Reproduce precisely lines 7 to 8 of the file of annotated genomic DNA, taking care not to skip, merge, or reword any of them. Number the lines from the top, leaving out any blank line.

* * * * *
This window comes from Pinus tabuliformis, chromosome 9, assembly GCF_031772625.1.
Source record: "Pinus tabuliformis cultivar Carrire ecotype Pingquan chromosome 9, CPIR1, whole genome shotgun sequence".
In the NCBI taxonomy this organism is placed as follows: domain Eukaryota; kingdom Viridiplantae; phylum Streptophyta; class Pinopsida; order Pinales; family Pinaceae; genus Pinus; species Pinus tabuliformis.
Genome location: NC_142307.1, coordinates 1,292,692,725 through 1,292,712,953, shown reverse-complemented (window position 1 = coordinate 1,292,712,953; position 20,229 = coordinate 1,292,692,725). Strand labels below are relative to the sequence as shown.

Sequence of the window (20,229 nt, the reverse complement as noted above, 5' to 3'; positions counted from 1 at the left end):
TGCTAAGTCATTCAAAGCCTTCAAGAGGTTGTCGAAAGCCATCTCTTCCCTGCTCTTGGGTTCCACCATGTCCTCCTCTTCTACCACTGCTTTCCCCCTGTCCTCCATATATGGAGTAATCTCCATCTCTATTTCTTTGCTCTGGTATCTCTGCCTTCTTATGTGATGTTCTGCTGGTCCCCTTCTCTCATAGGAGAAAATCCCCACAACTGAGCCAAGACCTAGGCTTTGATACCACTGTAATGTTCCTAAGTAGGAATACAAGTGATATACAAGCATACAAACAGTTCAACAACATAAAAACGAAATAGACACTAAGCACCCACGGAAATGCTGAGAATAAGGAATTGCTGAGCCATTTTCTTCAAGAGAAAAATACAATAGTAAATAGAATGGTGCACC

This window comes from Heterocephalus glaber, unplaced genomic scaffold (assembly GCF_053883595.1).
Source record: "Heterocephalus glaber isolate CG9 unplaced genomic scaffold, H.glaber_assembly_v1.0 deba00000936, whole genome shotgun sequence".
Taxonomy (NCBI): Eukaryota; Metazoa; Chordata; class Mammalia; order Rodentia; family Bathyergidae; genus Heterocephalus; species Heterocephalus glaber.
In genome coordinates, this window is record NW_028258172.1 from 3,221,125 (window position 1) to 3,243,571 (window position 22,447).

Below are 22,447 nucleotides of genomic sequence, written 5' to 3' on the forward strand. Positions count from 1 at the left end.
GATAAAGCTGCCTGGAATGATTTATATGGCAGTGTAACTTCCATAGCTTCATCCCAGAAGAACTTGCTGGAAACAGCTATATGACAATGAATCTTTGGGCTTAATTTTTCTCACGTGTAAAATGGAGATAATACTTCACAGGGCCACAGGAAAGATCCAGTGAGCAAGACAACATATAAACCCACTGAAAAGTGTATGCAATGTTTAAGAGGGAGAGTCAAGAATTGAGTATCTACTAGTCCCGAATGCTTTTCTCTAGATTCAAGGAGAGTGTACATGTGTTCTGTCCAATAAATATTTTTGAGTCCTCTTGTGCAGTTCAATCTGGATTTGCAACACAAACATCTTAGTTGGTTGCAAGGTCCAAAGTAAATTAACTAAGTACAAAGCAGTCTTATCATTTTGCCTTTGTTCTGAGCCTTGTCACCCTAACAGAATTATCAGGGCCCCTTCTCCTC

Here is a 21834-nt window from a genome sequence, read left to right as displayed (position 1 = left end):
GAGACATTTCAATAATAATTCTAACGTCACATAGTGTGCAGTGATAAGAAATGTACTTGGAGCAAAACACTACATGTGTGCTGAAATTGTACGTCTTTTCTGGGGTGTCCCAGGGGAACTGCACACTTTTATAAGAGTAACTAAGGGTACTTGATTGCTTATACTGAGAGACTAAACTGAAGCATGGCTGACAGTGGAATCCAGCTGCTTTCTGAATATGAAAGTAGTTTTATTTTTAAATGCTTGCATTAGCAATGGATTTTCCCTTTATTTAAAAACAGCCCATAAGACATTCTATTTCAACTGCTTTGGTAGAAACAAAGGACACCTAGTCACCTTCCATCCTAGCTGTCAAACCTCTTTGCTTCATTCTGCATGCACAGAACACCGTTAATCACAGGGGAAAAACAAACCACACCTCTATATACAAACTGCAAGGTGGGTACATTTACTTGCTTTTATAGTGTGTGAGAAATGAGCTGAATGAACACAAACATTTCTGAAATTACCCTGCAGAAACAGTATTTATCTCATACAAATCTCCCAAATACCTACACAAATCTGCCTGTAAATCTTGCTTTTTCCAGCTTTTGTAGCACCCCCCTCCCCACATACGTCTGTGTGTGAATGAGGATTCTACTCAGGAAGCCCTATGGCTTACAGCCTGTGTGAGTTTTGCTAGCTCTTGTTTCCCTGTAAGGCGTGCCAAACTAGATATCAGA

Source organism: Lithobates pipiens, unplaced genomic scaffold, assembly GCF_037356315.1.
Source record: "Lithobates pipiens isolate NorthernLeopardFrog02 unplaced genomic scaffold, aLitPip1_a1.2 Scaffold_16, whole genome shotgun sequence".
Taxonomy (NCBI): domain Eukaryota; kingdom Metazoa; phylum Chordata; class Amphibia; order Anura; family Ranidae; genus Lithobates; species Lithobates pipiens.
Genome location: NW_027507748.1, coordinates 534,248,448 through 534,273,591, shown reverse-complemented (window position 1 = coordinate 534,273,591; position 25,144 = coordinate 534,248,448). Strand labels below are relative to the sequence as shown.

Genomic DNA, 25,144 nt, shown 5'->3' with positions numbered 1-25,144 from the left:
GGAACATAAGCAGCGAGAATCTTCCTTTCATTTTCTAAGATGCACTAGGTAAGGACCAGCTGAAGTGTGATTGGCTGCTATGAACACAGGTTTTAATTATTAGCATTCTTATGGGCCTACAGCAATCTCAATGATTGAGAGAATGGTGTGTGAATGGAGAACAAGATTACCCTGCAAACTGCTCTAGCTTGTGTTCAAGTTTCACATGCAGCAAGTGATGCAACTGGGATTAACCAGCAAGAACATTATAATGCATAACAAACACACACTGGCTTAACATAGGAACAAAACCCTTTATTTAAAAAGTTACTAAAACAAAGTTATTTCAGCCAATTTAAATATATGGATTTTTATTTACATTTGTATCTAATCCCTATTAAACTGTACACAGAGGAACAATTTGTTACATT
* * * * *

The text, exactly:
This window comes from Heterocephalus glaber, unplaced genomic scaffold (assembly GCF_053883595.1).
Source record: "Heterocephalus glaber isolate CG9 unplaced genomic scaffold, H.glaber_assembly_v1.0 deba00000936, whole genome shotgun sequence".